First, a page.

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Business

Los Altos scientist named Inventor of the Year

Los Altos scientist named Inventor of the Year

Alicia Castro/Town Crier
Robert Showen, above, the Silicon Valley Intellectual Property Lawyers Association’s Inventor of the Year, began researching his ShotSpotter technology in his Los Altos home. Sensors are placed around a city, below, and fou...

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Books

French novel

French novel "Hunting and Gathering" offers character-driven suspense


Anna Gavalda is a well-known author in her native France, where she has published six books, most of which have met with considerable praise and commercial success. Her fourth novel, “Hunting and Gathering” (Riverhead Books, 2007), is filled ...

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People

JACK JOSEPH CRANE

JACK JOSEPH CRANE

Long time Los Altos resident, Jack Joseph Crane, loving husband and devoted father of two children, passed away peacefully at the Terraces in Los Altos, Saturday, February 21, 2015. He was 95 years of age. Jack was born on June 22, 1919. He is prec...

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Travel

Seoul of the city: Korean capital offers mix of old and new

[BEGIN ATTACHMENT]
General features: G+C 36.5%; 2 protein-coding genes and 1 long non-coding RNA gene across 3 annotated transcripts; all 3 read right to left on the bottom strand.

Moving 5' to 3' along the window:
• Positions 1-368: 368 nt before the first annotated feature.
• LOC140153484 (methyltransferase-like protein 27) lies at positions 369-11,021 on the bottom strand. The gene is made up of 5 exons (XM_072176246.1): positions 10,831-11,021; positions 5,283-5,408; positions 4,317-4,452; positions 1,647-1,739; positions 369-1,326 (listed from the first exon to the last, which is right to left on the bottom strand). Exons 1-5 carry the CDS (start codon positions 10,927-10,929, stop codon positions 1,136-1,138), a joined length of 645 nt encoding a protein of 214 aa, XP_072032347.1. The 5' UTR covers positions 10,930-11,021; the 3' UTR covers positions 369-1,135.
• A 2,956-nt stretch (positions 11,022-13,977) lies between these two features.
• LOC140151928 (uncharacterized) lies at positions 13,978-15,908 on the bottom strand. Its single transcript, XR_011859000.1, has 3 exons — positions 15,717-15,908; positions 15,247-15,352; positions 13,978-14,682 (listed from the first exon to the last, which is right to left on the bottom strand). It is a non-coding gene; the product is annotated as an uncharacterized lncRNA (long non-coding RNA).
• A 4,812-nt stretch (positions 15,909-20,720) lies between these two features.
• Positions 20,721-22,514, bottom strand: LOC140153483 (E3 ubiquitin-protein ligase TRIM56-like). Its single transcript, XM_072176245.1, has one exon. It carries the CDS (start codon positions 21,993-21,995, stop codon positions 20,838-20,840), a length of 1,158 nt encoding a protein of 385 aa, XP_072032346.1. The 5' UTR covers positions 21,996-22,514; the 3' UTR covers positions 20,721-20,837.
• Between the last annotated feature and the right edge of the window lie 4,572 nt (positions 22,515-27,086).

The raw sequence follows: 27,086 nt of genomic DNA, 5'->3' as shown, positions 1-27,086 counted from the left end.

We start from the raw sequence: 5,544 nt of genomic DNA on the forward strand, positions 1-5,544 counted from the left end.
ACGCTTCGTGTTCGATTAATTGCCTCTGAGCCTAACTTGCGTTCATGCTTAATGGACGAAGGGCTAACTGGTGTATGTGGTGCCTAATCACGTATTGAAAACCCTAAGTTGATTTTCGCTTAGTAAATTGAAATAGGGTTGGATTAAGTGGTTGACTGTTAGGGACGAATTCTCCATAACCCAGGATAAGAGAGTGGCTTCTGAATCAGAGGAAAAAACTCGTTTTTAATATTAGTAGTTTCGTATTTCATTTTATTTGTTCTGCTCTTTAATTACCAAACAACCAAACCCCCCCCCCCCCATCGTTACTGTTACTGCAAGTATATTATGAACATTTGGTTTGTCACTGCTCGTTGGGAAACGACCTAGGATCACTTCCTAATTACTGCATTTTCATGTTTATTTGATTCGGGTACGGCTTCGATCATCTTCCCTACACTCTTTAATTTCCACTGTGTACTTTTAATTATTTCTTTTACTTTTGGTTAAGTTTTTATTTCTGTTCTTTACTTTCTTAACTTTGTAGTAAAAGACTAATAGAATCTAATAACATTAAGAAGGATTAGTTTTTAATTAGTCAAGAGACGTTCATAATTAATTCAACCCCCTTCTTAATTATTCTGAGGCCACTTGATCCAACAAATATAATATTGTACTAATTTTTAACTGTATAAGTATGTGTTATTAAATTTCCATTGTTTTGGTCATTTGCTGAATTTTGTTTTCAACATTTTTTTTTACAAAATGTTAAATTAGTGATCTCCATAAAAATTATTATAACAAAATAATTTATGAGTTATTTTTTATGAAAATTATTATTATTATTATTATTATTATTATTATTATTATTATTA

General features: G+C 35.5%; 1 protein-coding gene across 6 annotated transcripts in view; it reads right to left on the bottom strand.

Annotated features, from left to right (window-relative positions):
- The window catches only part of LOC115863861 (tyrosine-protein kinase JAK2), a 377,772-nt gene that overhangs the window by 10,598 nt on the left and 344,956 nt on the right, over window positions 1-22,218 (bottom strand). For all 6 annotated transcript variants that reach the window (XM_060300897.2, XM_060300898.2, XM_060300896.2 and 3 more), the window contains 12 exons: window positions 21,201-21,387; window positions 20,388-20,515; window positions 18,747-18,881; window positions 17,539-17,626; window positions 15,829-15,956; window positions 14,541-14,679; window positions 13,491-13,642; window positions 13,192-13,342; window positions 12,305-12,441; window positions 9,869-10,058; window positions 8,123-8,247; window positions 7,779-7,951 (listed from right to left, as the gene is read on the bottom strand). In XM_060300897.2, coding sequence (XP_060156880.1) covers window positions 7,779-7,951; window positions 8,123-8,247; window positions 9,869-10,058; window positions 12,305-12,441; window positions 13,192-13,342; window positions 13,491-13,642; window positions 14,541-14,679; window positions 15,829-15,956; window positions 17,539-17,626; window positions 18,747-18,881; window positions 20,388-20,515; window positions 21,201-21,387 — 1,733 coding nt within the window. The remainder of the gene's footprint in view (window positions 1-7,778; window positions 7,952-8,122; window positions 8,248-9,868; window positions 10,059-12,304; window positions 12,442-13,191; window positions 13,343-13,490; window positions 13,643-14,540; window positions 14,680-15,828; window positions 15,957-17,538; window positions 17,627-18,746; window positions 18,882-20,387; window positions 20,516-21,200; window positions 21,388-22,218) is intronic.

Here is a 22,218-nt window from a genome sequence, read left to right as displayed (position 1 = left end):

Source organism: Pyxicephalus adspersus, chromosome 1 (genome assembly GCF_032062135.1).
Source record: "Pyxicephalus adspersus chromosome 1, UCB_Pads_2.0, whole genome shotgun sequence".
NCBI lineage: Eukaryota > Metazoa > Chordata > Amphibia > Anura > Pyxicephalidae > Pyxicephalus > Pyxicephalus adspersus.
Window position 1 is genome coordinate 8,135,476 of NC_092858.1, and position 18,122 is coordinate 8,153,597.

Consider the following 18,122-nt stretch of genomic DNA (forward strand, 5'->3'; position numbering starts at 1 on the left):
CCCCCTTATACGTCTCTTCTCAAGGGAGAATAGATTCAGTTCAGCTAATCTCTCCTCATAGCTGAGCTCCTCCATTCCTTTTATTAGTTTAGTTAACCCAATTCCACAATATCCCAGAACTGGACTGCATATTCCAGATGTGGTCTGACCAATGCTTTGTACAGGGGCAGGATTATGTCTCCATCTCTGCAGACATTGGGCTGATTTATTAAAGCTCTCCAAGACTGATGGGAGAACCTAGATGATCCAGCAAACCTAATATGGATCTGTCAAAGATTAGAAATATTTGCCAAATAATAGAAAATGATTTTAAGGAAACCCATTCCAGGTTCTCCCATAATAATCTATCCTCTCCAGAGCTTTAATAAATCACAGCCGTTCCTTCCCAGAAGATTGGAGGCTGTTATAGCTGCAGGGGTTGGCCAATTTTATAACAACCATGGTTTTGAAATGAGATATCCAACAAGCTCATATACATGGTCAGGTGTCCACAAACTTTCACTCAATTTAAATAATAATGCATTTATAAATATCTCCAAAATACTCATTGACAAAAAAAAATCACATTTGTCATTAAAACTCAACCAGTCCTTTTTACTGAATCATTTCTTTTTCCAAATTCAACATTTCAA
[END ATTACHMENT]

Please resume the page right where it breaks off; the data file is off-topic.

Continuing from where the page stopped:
Seoul of the city: Korean capital offers mix of old and new


Ramya Krishna/Special to the Town Crier
Seoul’s Cheonggyecheon public recreation space, above, features an elevated pedestrian bridge.

Seoul, South Korea, is a study in contrasts. Having grown quickly, the city is a mix of old and new.

Using...

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Stepping Out

TheatreWorks jumps into ‘Lake’

TheatreWorks jumps into ‘Lake’


Kevin Berne/Special to the Town Crier
Jason Bowen, from left, Adam Poss and Nilanjana Bose star in “The Lake Effect,” opening this weekend at the Lucie Stern Theatre in Palo Alto and running through March 29.

The TheatreWorks production ...

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Spiritual Life

Is your thought life sabotaging your spiritual journey?

My computer started having problems – there seemed to be some sort of malware running in the background. At first it was just annoying, then it began to slow down my computer, interfering with its basic operations. What is it doing? Why can...